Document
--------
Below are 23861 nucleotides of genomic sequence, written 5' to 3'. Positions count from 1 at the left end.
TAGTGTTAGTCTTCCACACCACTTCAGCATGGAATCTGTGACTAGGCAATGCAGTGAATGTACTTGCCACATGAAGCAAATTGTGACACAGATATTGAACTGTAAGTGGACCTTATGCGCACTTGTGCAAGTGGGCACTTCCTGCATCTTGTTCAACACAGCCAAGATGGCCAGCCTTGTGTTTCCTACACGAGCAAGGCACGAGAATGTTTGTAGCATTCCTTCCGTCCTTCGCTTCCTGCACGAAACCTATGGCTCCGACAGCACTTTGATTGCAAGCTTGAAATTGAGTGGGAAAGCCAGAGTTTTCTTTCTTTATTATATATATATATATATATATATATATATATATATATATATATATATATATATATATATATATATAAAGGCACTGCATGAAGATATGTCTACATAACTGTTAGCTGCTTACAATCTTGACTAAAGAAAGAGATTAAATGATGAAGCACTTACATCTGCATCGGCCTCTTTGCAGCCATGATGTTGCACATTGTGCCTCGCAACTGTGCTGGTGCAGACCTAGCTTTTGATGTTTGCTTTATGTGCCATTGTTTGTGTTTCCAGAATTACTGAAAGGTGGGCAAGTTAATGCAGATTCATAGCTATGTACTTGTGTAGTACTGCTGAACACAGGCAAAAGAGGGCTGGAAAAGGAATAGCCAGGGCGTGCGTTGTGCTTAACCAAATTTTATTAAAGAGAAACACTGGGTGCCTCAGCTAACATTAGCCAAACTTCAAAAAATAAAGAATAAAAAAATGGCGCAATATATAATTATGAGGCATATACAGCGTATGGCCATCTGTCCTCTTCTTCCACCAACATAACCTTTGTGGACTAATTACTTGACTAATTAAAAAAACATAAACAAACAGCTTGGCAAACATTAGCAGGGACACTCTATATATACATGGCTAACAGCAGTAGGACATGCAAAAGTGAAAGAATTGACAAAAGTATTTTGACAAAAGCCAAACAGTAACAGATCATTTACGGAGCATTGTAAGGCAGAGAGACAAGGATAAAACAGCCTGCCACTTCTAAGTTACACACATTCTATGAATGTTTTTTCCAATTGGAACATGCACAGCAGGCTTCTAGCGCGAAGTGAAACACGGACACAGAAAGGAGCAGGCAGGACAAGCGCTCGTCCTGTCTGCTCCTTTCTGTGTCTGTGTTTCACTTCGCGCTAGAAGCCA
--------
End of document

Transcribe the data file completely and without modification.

Below are 23861 nucleotides of genomic sequence, written 5' to 3'. Positions count from 1 at the left end.
TAGTGTTAGTCTTCCACACCACTTCAGCATGGAATCTGTGACTAGGCAATGCAGTGAATGTACTTGCCACATGAAGCAAATTGTGACACAGATATTGAACTGTAAGTGGACCTTATGCGCACTTGTGCAAGTGGGCACTTCCTGCATCTTGTTCAACACAGCCAAGATGGCCAGCCTTGTGTTTCCTACACGAGCAAGGCACGAGAATGTTTGTAGCATTCCTTCCGTCCTTCGCTTCCTGCACGAAACCTATGGCTCCGACAGCACTTTGATTGCAAGCTTGAAATTGAGTGGGAAAGCCAGAGTTTTCTTTCTTTATTATATATATATATATATATATATATATATATATATATATATATATATATATATATATATATATATAAAGGCACTGCATGAAGATATGTCTACATAACTGTTAGCTGCTTACAATCTTGACTAAAGAAAGAGATTAAATGATGAAGCACTTACATCTGCATCGGCCTCTTTGCAGCCATGATGTTGCACATTGTGCCTCGCAACTGTGCTGGTGCAGACCTAGCTTTTGATGTTTGCTTTATGTGCCATTGTTTGTGTTTCCAGAATTACTGAAAGGTGGGCAAGTTAATGCAGATTCATAGCTATGTACTTGTGTAGTACTGCTGAACACAGGCAAAAGAGGGCTGGAAAAGGAATAGCCAGGGCGTGCGTTGTGCTTAACCAAATTTTATTAAAGAGAAACACTGGGTGCCTCAGCTAACATTAGCCAAACTTCAAAAAATAAAGAATAAAAAAATGGCGCAATATATAATTATGAGGCATATACAGCGTATGGCCATCTGTCCTCTTCTTCCACCAACATAACCTTTGTGGACTAATTACTTGACTAATTAAAAAAACATAAACAAACAGCTTGGCAAACATTAGCAGGGACACTCTATATATACATGGCTAACAGCAGTAGGACATGCAAAAGTGAAAGAATTGACAAAAGTATTTTGACAAAAGCCAAACAGTAACAGATCATTTACGGAGCATTGTAAGGCAGAGAGACAAGGATAAAACAGCCTGCCACTTCTAAGTTACACACATTCTATGAATGTTTTTTCCAATTGGAACATGCACAGCAGGCTTCTAGCGCGAAGTGAAACACGGACACAGAAAGGAGCAGGCAGGACAAGCGCTCGTCCTGTCTGCTCCTTTCTGTGTCTGTGTTTCACTTCGCGCTAGAAGCCA